The neurological development that swimming provides literally sets children up for academic success. A 2012 study out of Griffith University in Australia found that kids who took year-round swimming lessons were approximately 20 months ahead in major milestones, compared with their peers within the same age group and socioeconomic status. This further breaks down to 11 months ahead in oral expressions, 6 months ahead in mathematical reasoning, 2 months ahead in brief reading, 17 months ahead in story recall, and 20 months ahead in understanding directions for the average 4-year-old. The benefits of swimming lessons further extends to better mathematical scores in elementary school. A study out of the United Kingdom in 2016 looked at 6400 children at ages 5, 7, and 11 years olds found those who participated in organized sports were 1.5 times more likely to “reach higher than expected levels in tests” compared with peers who did not participate in sports. And, kids who continue swimming into high school had 89.3% better than typical grades.
Swimming isn’t just conducive for neuro-typical children either. Kids with ADD/ADHD who swim show “improvement in ADHD symptoms and social functioning” according to a 2016 study. Kids with ADD/ADHD have issues with impulse control, processing speed, gross and fine motor skills, and academic achievement due to focus problems, and swimming addresses all these issues through the neurological and chemical responses in the brain. The best example of swimming benefiting kids with ADD/ADHD is Michael Phelps, who’s mother enrolled him in swimming after being diagnosed with ADHD at age 11. On a more personal note, my mother, in her infinite wisdom, had me swimming at age 3-4 just so I would sleep and stop annoying her (her words, not mine. Also, love you mom!).
It doesn’t just stop at high school though either. Swimming at any age provides better blood flow to the brain. A study conducted by researchers from Australia, Canada, and the United Kingdom found that simply standing in the water chest deep significantly increased blood flow to the brain, which has been shown to increase cognitive function. (Our instructors might be geniuses!)
Swimming provides some amazing life long benefits and while good grades and socialization are incredibly important during childhood and adolescent years, the health benefits of swimming and exercise pay off in later years as well. If you want to give your child a head start in their education, sign them up for swim lessons. It’s fun, it teaches them a lifelong skill, and it sets them up for a future of academic success.
And for our shameless plug, we are offering Fynn’s Academy for the Fall. Fynn’s Academy is a 3-hour program, in which your child receives academic assistance with online learning by a certified Pre-K–12 teacher for 2 hours and 1 hour of free swim, thus fully linking academic skills with swimming skills. You can sign up for this online, at the front desk, or call us at 610-625-4848.
It’s summertime and the pools are open! Well, at least YOUR pool is open, and all the neighbors want to come to your house and swim. But, how do you make sure you are keeping your family and friends safe? According to the CDC, the leading cause of unintentional death for children ages 1-4 is drowning, and 25% of these little ones drown in home pools. Drowning is also the second leading cause of unintentional death for kids ages 5-9 (the first is motor vehicle accidents). This equates to about 700 children a year dying, and approximately 6000 children in the ER with non-fatal injuries. And this doesn’t even take into account children on the spectrum, who are 160 times more likely to drown.
To make matters more depressing, it’s not just kids and it’s not just pools. According to the Red Cross, approximately 54% of all Americans either can’t swim or don’t have the basic swimming survival skills, which are the ability to jump into water over their heads, take a breath, tread water or float for one minute, swim one length, and get out of the pool without a ladder. This means the adults at your home are also in danger, especially if they don’t know how to swim and/or drinking is involved. And everyone without a pool–you’re not off the hook. Infants and toddlers can also drown in bathtubs, bath seats, buckets, wells, cisterns, septic tanks, decorative ponds, and toilets. Children can drown in as little as an inch of water. Almost 70% of kids who drowned were not expected to be in or around a body of water. Make sure that if your child is missing, you always check the water first!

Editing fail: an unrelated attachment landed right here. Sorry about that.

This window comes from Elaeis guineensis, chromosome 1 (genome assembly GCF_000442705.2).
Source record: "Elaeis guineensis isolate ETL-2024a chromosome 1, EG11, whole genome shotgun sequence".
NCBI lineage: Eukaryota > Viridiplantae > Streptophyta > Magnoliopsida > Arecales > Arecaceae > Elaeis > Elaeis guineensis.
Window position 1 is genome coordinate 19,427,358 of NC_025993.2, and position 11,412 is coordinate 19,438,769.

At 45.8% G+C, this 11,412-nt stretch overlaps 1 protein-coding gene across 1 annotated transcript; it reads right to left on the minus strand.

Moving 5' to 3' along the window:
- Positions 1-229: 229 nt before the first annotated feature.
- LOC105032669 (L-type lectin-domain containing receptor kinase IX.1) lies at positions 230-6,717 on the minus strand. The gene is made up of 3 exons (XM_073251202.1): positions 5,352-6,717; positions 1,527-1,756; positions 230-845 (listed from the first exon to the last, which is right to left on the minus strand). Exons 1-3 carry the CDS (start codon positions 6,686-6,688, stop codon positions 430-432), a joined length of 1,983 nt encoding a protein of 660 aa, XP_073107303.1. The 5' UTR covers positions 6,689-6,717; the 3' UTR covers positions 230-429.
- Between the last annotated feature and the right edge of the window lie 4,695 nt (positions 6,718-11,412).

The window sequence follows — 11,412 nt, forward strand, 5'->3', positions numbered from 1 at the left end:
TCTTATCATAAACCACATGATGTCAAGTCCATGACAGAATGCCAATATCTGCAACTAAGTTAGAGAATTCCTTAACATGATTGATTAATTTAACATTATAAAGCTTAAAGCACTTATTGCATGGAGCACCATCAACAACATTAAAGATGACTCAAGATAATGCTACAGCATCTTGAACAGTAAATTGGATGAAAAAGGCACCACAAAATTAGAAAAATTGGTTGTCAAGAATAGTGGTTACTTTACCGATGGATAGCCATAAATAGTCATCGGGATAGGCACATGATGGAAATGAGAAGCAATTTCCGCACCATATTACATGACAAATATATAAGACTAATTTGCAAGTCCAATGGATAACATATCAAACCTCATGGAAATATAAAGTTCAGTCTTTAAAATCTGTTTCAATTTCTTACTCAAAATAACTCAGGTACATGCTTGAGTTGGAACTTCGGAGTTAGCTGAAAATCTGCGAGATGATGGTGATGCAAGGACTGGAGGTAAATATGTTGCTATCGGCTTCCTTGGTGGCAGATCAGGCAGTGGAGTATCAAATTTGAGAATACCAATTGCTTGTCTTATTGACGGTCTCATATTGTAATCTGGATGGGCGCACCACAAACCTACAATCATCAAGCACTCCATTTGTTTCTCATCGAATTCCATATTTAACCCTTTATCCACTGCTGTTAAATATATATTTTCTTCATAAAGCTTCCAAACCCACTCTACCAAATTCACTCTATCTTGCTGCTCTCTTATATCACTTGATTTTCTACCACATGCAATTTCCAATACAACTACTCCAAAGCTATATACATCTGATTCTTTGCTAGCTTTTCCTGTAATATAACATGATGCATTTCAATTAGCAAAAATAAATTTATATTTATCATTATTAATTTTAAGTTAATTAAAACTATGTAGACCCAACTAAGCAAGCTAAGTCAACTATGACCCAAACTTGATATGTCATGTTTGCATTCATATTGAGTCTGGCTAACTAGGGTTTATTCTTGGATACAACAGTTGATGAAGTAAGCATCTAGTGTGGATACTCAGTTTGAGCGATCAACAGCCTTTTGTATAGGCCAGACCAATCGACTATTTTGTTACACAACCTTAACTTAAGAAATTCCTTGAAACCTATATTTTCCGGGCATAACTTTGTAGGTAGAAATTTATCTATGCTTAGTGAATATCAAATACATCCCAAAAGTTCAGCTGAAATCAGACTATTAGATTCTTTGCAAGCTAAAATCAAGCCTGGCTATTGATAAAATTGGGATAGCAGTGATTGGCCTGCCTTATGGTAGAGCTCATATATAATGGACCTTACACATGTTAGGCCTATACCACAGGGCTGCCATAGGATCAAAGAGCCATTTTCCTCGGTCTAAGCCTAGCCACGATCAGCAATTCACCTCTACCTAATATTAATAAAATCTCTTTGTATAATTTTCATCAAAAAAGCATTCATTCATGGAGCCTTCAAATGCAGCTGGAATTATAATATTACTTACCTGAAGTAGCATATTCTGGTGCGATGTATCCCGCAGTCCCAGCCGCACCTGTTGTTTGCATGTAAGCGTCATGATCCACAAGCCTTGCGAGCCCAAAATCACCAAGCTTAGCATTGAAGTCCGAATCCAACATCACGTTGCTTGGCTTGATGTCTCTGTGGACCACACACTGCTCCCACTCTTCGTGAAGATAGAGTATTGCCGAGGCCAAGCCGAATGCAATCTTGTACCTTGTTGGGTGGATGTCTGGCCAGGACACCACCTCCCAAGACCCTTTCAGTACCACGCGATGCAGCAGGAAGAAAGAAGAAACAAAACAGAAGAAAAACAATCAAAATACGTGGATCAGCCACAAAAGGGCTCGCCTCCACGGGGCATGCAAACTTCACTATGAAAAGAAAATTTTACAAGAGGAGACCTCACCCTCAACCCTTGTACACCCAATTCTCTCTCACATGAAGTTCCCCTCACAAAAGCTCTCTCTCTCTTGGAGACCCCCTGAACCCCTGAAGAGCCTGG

With all this bleak information, you might feel like, “why bother?”, but there are many preventative measures you can take to keep everyone protected. The two, single, most important things you can do is to have a designated water watcher and to have physical barriers surrounding the pool that prevent unintended use.
A designated water watcher doesn’t necessarily have to be a lifeguard. It should be someone who is responsible, sober, and dedicated to undistracted watching. This means they are actively watching the pool, and not chatting with friends, reading, or playing on their cell phone. Besides just having a water watcher, all children who can’t swim should be within arm’s distance of an adult. Drowning is not like in the movies. There’s no screaming, no splashing, and no calling for help. So even though an adult might be right there, a child could easily go under without anyone noticing. Having the adult and having the water watcher provides layers of protection to help ensure this doesn’t happen.
Another layer of protection is physical barriers. The Red Cross highlights many physical safety measures to take to secure your pool. Your home pool, whether in ground or above ground, should be completely (all 4 sides) surrounded by isolated fencing. The pool should be separated from not only your backyard, but the house as well. All gates should be self-closing, self-latching, and out of reach of children. This alone reduces drowning risk by about 83%. For above ground pools, any access points, like ladders or steps, should be secured, locked, or removed after use.
The bottom line is drowning deaths are preventable. Once precautionary measures are in place, and you commit to teaching the entire family safe swimming practices, it will give you more peace of mind and make your home pool a more enjoyable place to entertain. Happy Swimming!